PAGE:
Shooting the Northern Lights in Lofoten: Lessons learned (Part 2)
We were in Lofoten, Norway, north of the Arctic Circle, but far enough south that the nights are dark enough to see this amazing display. It was September, within the optimal Northern Hemisphere fall and winter time frame of September to March. September also offered fall color and warmer temperatures than full on winter (although we were still quite bundled up!).Okay, you are in the right place at the right time of year, you’ve chosen a shooting site, scouted it out in advance, your aurora app or guide or the locals indicate conditions are fortuitous, how do you capture the magic happening overhead?A checklist of Northern Lights shooting essentials:
- Fast, wide angle lens
- Remote shutter release or self-timer
- Wide open aperture
- ISO 800 (as a starting point)
- Long shutter speed-depends on intensity of the display-4-20 seconds
- Manual technique
- Optional: Adjust white balance to Kelvin 3200 (can be done in post)
- Warm clothing and comfortable and secure footware, suitable to your locationRemember, you will be working in the dark, so advance preparation is mandatory. You do not want to be fumbling with equipment when the show is happening overhead, so the first order of business is:
Choose the widest angle and fastest lens you own.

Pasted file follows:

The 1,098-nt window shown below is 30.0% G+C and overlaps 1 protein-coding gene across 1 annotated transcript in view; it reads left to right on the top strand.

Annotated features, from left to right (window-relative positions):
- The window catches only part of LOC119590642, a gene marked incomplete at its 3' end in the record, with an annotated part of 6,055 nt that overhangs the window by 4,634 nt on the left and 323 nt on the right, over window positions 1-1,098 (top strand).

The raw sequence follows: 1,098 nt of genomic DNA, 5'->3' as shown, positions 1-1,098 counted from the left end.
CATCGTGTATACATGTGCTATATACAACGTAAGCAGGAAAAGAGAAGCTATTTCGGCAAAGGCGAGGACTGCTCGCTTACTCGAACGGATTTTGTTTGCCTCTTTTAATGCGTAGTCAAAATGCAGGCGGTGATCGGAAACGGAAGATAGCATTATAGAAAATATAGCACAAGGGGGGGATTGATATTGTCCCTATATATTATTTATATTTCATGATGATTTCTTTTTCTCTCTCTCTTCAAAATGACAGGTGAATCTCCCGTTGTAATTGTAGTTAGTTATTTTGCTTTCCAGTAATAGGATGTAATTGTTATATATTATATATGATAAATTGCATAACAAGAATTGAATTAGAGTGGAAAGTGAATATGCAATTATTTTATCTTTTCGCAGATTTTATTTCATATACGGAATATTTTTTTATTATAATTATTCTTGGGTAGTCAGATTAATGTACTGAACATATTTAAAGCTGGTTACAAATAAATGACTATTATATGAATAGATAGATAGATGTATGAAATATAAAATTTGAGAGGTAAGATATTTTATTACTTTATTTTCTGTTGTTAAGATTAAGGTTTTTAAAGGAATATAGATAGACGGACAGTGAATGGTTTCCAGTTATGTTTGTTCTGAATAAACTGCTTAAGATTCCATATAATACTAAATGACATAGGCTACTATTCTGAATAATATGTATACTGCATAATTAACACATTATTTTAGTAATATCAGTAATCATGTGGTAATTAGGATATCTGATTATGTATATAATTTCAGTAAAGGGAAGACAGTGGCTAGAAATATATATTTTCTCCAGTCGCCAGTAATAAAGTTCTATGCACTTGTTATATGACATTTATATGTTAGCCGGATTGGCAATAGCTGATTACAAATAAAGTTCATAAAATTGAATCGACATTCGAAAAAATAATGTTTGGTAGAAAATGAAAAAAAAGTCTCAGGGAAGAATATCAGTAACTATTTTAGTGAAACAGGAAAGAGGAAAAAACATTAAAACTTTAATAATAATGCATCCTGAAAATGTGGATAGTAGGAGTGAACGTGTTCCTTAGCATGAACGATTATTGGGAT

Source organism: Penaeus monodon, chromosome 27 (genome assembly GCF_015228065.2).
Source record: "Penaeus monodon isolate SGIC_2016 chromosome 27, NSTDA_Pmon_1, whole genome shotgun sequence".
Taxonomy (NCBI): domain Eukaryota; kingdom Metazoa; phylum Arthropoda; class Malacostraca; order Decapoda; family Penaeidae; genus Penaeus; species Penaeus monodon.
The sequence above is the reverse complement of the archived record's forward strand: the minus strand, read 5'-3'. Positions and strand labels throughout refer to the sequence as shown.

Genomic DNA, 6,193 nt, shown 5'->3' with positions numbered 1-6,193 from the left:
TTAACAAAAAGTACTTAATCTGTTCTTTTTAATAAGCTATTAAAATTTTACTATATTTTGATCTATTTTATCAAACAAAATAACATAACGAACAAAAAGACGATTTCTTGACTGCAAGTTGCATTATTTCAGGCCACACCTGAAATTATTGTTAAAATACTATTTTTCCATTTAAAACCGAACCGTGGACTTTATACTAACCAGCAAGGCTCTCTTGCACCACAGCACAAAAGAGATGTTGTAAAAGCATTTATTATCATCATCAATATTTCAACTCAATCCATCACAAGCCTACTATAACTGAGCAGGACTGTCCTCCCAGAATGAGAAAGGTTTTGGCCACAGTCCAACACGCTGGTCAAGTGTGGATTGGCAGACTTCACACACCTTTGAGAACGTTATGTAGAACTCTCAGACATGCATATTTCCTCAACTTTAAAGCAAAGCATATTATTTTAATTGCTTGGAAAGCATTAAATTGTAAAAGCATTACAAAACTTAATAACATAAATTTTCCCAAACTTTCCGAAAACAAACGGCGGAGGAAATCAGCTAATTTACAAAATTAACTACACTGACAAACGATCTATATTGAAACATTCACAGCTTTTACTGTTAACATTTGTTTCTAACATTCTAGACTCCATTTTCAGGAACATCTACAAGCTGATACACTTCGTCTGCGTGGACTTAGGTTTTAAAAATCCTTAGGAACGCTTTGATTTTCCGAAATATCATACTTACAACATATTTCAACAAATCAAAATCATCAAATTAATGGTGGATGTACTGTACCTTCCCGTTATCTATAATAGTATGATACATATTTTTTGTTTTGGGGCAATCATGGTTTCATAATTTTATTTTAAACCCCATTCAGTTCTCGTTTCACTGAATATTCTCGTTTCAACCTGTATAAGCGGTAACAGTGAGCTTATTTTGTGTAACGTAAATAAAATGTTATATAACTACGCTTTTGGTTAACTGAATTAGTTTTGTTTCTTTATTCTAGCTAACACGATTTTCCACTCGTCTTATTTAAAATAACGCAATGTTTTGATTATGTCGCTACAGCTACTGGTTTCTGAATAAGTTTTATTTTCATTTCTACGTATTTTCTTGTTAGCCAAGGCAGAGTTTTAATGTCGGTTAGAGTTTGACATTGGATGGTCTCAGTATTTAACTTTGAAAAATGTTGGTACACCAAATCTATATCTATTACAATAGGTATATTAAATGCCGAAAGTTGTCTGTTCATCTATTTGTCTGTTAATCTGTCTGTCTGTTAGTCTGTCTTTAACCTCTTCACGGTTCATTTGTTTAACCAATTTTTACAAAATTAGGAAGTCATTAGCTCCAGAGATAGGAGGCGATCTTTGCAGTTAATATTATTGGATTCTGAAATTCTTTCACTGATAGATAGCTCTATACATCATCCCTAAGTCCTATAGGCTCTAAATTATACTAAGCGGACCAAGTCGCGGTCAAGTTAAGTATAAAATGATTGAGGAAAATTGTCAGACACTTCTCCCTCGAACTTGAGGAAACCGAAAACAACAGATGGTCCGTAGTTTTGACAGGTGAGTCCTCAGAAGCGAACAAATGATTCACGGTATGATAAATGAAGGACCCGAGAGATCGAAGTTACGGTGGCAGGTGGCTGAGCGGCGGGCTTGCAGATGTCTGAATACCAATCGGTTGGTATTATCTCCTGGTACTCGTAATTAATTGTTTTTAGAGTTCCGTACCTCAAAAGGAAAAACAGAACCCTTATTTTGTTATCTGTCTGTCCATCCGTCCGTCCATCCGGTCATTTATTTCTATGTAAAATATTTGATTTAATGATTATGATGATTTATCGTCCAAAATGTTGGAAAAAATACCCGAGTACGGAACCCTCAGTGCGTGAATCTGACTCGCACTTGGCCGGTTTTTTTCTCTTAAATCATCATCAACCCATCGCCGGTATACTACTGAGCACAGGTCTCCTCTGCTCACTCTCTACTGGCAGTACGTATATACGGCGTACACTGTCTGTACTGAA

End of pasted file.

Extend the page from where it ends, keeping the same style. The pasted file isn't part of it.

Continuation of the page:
I shoot with a Fuji X-T2. I was VERY happy with my choice of lens, the Fujifilm XF 16 mm f/1.4 WR (weather-resistant) lens. Although we were fortunate our night with the dancing lights was not windy, raining or snowing, Northern Lights shooting situations may well include any of these complicating conditions, so the choice of a WR lens adds a measure of reassurance. 16 mm was wide enough and f/1.4 fast enough to accomplish what was needed. In addition, this lens lends itself to pre-focusing, as the focus can be locked with a retractable clutch feature.Steve was less happy with his choice. He was shooting with a Nikon D500, and started out with a fast 24 mm lens, AF-S 24 mm f/1.8G ED lens. Good for low-light situations (fast), but not wide enough. He ended up switching to the Tokina Fisheye 10-17 mm f/3.5-4.5 DX lens, which he made work, but with some compromises. Although wide enough, it is not particularly fast and at the 10mm end of the range, is fish-eye, meaning he had to spend time in post-processing straightening out curves to create a rectilinear effect. Since our return, he has acquired the lens he was wishing for during this shoot, the Tokina SD 11-20 f/2.8 (IF) DX lens.Not a hand-holding situation!These are long exposures, so a TRIPOD is essential. Preferably, a good, sturdy, tall enough tripod that you know well enough to operate in the dark! We were shooting on a sandy beach, with waves washing in and out around our feet, a shifty support. At times, I perched on a flattish rock just big enough for me and the extended tripod. I constantly reminded myself of the precariousness of my perch, not wanting to step too close to the edge and found myself in the surf with a sprained ankle. Other times, in the surf zone, shots had to be timed between waves and the tripod stabilized by hand as water swirled around the legs.